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FYI Number 80: June 21, 2001

Update on Science Education Bills

ELEMENTARY AND SECONDARY EDUCATION ACT

After six weeks of floor debate, the Senate on June 14 passed its version of the Elementary and Secondary Education Act (ESEA), by a margin of 91- 8. (The House passed its ESEA bill by a 384-45 vote on May 23.) The next step for this bill, which reauthorizes the majority of the Department of Education's K-12 programs, is a House-Senate conference, but conferees have not been named yet. Reportedly, the change of majority in the Senate and ensuing negotiations over Senate organization have caused some delay.

The House and Senate versions of ESEA are similar in many important respects, setting the stage for a final compromise in conference. Both bills incorporate President Bush's proposal for annual testing of student achievement in reading and math in grades 3-8, with monetary disincentives for schools that do not perform adequately. Neither bill would authorize private school vouchers. Both would allow some states and local school districts added flexibility in the use of federal funds, but not to the extent sought by Bush and conservative Republicans.

On issues relating to science education, under Title II: Teacher Quality, the House and Senate bills include slightly different forms of a new Mathematics and Science Partnerships initiative. These partnerships would enable local school districts to partner with university science and math departments, state education agencies, and possibly other partners, to seek funding for activities to improve science and math education.

Congressional support for this initiative is evidenced by the fact that in both the Senate and the House, amendments were passed that allowed increased funding for the partnerships. Under the Senate bill, the partnerships would be authorized at $900 million in fiscal year 2002, with some matching funds required. The Education Department would award competitive grants directly to the partnerships for a broad array of allowable activities, including teacher recruitment, curriculum and professional development, summer workshops, master teachers, distance learning programs, and scientific research opportunities for teachers.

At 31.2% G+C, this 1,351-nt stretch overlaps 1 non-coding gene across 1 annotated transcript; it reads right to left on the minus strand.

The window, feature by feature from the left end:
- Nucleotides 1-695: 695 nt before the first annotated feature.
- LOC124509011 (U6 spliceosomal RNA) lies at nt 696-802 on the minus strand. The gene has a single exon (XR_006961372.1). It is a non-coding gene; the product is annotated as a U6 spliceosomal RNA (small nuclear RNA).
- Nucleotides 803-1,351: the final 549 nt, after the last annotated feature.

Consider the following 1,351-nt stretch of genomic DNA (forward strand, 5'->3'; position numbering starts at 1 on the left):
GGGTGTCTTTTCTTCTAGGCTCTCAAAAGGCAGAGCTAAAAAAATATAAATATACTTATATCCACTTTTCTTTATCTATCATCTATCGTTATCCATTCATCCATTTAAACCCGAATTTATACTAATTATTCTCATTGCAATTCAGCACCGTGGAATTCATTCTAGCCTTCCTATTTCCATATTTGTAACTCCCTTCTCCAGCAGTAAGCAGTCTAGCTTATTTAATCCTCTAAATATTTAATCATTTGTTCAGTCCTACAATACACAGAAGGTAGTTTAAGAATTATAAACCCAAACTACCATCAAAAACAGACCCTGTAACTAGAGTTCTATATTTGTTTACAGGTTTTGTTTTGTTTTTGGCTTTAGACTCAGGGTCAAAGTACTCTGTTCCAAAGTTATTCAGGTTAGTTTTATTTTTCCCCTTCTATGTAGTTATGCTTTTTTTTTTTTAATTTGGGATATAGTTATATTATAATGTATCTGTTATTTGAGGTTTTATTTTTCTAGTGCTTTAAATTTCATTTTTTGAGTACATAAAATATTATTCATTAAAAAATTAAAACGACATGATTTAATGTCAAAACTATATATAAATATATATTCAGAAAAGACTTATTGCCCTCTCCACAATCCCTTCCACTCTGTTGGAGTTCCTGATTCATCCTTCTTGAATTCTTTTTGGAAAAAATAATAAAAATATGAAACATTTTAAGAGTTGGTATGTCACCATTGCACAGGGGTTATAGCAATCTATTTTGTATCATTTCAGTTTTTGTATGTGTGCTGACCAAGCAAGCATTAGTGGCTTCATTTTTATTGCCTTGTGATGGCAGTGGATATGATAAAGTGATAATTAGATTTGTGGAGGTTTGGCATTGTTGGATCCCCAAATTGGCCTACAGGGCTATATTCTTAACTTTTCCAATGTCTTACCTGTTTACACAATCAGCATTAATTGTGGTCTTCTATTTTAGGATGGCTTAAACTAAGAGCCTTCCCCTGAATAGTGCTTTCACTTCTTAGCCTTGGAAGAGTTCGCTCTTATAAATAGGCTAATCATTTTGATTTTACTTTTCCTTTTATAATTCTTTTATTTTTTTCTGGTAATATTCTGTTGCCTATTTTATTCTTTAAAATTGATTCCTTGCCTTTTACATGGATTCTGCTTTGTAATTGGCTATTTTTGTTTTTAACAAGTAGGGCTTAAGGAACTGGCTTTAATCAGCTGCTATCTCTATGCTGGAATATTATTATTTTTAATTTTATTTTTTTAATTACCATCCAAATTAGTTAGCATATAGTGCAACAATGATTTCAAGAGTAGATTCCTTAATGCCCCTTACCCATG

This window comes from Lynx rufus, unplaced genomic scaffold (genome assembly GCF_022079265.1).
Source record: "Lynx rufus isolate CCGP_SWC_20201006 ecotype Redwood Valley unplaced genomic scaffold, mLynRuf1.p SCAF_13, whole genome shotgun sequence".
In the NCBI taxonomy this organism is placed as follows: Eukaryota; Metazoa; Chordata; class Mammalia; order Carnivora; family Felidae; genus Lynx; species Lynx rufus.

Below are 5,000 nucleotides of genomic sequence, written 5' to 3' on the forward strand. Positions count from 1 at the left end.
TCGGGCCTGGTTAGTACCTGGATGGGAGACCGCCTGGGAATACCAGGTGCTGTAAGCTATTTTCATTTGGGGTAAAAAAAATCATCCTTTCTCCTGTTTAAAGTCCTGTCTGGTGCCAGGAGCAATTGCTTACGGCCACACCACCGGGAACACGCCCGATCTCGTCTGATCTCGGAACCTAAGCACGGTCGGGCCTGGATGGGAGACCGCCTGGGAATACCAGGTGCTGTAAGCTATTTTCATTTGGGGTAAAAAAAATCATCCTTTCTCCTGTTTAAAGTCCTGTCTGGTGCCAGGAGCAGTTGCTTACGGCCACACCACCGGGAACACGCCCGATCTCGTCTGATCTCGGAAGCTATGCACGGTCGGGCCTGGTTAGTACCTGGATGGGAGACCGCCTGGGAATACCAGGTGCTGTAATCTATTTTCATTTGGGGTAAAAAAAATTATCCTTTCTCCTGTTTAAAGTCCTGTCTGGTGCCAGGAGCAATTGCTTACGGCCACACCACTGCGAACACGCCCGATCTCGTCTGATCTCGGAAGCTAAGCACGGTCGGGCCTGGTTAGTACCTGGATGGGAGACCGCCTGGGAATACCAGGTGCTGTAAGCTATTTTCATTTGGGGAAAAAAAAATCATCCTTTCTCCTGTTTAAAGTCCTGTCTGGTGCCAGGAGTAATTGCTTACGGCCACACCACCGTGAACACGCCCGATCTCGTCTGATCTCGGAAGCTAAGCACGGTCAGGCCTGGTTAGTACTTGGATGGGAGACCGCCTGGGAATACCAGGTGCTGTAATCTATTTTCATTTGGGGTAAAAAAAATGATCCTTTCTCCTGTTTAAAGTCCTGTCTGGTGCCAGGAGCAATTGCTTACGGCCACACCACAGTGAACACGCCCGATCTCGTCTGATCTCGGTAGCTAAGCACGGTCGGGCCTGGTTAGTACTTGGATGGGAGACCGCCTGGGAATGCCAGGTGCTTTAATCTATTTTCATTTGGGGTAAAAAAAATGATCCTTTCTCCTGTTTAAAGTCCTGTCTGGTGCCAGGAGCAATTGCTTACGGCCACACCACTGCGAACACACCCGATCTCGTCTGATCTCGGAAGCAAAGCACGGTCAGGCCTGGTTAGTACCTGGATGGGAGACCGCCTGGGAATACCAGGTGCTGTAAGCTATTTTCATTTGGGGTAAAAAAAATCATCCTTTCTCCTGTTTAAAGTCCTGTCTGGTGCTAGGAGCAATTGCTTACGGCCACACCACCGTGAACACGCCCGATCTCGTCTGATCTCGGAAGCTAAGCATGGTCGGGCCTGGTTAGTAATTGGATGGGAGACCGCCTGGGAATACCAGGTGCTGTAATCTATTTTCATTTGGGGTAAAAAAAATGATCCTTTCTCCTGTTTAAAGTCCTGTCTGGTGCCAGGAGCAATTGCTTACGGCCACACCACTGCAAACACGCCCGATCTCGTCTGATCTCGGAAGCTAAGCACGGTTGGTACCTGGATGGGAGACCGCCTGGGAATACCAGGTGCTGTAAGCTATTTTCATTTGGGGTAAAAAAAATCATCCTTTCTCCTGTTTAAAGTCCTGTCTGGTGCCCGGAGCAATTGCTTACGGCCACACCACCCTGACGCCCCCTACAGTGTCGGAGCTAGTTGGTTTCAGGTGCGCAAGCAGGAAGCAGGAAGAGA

The partnership program is designed differently under the House bill: Of the $3.6 billion in Teacher Quality funds provided by the Education Department to states by formula grant, the states would be required to spend 15-20 percent (their choice) of that money for math and science partnerships. Under the House version, the states would award the money competitively to partnerships. Allowable activities include teacher professional development, recruitment, and research opportunities.

Neither bill preserves the Eisenhower Professional Development state grants program, which in recent years has set aside $250 million per year specifically for teacher development in science and math. The Senate bill would reauthorize the Eisenhower National Clearinghouse as a resource for teachers to find instructional materials; it is not mentioned in the House bill. The Senate bill also calls for testing in science, not annually as with reading and math, but three times during a student's 3rd- 12th grade years. The House bill does not incorporate science testing, but at the urging of Rep. Vern Ehlers (R-MI), the chairman of the House Education and the Workforce Committee has agreed to support it in conference.